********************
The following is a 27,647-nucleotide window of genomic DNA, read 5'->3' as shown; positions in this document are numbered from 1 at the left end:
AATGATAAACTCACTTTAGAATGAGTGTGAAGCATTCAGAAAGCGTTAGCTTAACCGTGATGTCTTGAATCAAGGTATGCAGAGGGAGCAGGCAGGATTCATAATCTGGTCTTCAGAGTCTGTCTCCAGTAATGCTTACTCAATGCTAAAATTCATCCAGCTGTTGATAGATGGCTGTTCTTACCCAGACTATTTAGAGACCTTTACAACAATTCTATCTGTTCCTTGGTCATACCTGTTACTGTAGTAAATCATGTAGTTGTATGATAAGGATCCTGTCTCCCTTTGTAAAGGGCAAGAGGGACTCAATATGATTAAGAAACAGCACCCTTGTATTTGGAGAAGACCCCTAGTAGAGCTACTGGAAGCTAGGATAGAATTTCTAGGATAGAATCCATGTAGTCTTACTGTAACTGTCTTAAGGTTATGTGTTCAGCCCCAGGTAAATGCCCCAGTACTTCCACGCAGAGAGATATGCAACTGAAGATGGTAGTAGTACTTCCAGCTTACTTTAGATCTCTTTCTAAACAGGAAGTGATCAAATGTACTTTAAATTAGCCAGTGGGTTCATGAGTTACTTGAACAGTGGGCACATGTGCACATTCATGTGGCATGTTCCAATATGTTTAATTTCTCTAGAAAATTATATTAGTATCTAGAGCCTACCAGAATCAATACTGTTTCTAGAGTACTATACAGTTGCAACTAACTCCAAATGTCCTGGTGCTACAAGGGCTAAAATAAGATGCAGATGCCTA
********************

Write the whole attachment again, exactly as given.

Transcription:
The following is a 27,647-nucleotide window of genomic DNA, read 5'->3' as shown; positions in this document are numbered from 1 at the left end:
AATGATAAACTCACTTTAGAATGAGTGTGAAGCATTCAGAAAGCGTTAGCTTAACCGTGATGTCTTGAATCAAGGTATGCAGAGGGAGCAGGCAGGATTCATAATCTGGTCTTCAGAGTCTGTCTCCAGTAATGCTTACTCAATGCTAAAATTCATCCAGCTGTTGATAGATGGCTGTTCTTACCCAGACTATTTAGAGACCTTTACAACAATTCTATCTGTTCCTTGGTCATACCTGTTACTGTAGTAAATCATGTAGTTGTATGATAAGGATCCTGTCTCCCTTTGTAAAGGGCAAGAGGGACTCAATATGATTAAGAAACAGCACCCTTGTATTTGGAGAAGACCCCTAGTAGAGCTACTGGAAGCTAGGATAGAATTTCTAGGATAGAATCCATGTAGTCTTACTGTAACTGTCTTAAGGTTATGTGTTCAGCCCCAGGTAAATGCCCCAGTACTTCCACGCAGAGAGATATGCAACTGAAGATGGTAGTAGTACTTCCAGCTTACTTTAGATCTCTTTCTAAACAGGAAGTGATCAAATGTACTTTAAATTAGCCAGTGGGTTCATGAGTTACTTGAACAGTGGGCACATGTGCACATTCATGTGGCATGTTCCAATATGTTTAATTTCTCTAGAAAATTATATTAGTATCTAGAGCCTACCAGAATCAATACTGTTTCTAGAGTACTATACAGTTGCAACTAACTCCAAATGTCCTGGTGCTACAAGGGCTAAAATAAGATGCAGATGCCTA